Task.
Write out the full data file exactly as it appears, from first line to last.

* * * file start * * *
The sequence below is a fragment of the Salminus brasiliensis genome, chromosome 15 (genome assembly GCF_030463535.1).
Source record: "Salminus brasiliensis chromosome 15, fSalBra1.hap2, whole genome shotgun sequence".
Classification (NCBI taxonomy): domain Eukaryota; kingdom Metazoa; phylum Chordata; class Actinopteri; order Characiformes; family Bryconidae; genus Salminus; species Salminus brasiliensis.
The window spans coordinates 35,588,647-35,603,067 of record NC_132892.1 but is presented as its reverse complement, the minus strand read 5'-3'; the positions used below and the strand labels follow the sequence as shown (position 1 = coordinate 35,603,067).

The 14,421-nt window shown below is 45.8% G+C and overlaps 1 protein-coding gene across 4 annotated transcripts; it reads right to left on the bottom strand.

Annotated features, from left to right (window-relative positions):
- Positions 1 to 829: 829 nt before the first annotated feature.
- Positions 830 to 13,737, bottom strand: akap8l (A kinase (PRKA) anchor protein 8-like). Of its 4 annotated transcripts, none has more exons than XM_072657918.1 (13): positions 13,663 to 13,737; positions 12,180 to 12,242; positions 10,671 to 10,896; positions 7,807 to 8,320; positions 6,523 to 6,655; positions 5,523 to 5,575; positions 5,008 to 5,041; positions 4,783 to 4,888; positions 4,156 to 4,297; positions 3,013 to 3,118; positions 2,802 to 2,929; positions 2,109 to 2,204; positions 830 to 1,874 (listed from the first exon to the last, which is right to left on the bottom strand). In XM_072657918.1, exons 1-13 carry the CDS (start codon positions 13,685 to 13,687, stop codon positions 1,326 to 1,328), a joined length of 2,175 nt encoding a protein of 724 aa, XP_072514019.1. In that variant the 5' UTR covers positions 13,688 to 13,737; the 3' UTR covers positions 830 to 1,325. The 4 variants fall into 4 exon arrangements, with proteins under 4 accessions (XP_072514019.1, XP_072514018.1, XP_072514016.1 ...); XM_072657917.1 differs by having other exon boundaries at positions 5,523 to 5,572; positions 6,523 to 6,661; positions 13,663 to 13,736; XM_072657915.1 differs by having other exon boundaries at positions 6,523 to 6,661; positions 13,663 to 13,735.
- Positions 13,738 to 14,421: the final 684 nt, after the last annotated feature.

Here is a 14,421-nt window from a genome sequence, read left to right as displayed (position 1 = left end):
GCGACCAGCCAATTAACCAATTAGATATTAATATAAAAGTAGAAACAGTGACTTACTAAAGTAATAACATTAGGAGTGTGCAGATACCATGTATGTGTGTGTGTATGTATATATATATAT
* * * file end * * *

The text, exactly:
The sequence below is a fragment of the Salminus brasiliensis genome, chromosome 15 (genome assembly GCF_030463535.1).
Source record: "Salminus brasiliensis chromosome 15, fSalBra1.hap2, whole genome shotgun sequence".
Classification (NCBI taxonomy): domain Eukaryota; kingdom Metazoa; phylum Chordata; class Actinopteri; order Characiformes; family Bryconidae; genus Salminus; species Salminus brasiliensis.
The window spans coordinates 35,588,647-35,603,067 of record NC_132892.1 but is presented as its reverse complement, the minus strand read 5'-3'; the positions used below and the strand labels follow the sequence as shown (position 1 = coordinate 35,603,067).

The 14,421-nt window shown below is 45.8% G+C and overlaps 1 protein-coding gene across 4 annotated transcripts; it reads right to left on the bottom strand.

Annotated features, from left to right (window-relative positions):
- Positions 1 to 829: 829 nt before the first annotated feature.
- Positions 830 to 13,737, bottom strand: akap8l (A kinase (PRKA) anchor protein 8-like). Of its 4 annotated transcripts, none has more exons than XM_072657918.1 (13): positions 13,663 to 13,737; positions 12,180 to 12,242; positions 10,671 to 10,896; positions 7,807 to 8,320; positions 6,523 to 6,655; positions 5,523 to 5,575; positions 5,008 to 5,041; positions 4,783 to 4,888; positions 4,156 to 4,297; positions 3,013 to 3,118; positions 2,802 to 2,929; positions 2,109 to 2,204; positions 830 to 1,874 (listed from the first exon to the last, which is right to left on the bottom strand). In XM_072657918.1, exons 1-13 carry the CDS (start codon positions 13,685 to 13,687, stop codon positions 1,326 to 1,328), a joined length of 2,175 nt encoding a protein of 724 aa, XP_072514019.1. In that variant the 5' UTR covers positions 13,688 to 13,737; the 3' UTR covers positions 830 to 1,325. The 4 variants fall into 4 exon arrangements, with proteins under 4 accessions (XP_072514019.1, XP_072514018.1, XP_072514016.1 ...); XM_072657917.1 differs by having other exon boundaries at positions 5,523 to 5,572; positions 6,523 to 6,661; positions 13,663 to 13,736; XM_072657915.1 differs by having other exon boundaries at positions 6,523 to 6,661; positions 13,663 to 13,735.
- Positions 13,738 to 14,421: the final 684 nt, after the last annotated feature.

Here is a 14,421-nt window from a genome sequence, read left to right as displayed (position 1 = left end):
GCGACCAGCCAATTAACCAATTAGATATTAATATAAAAGTAGAAACAGTGACTTACTAAAGTAATAACATTAGGAGTGTGCAGATACCATGTATGTGTGTGTGTATGTATATATATATAT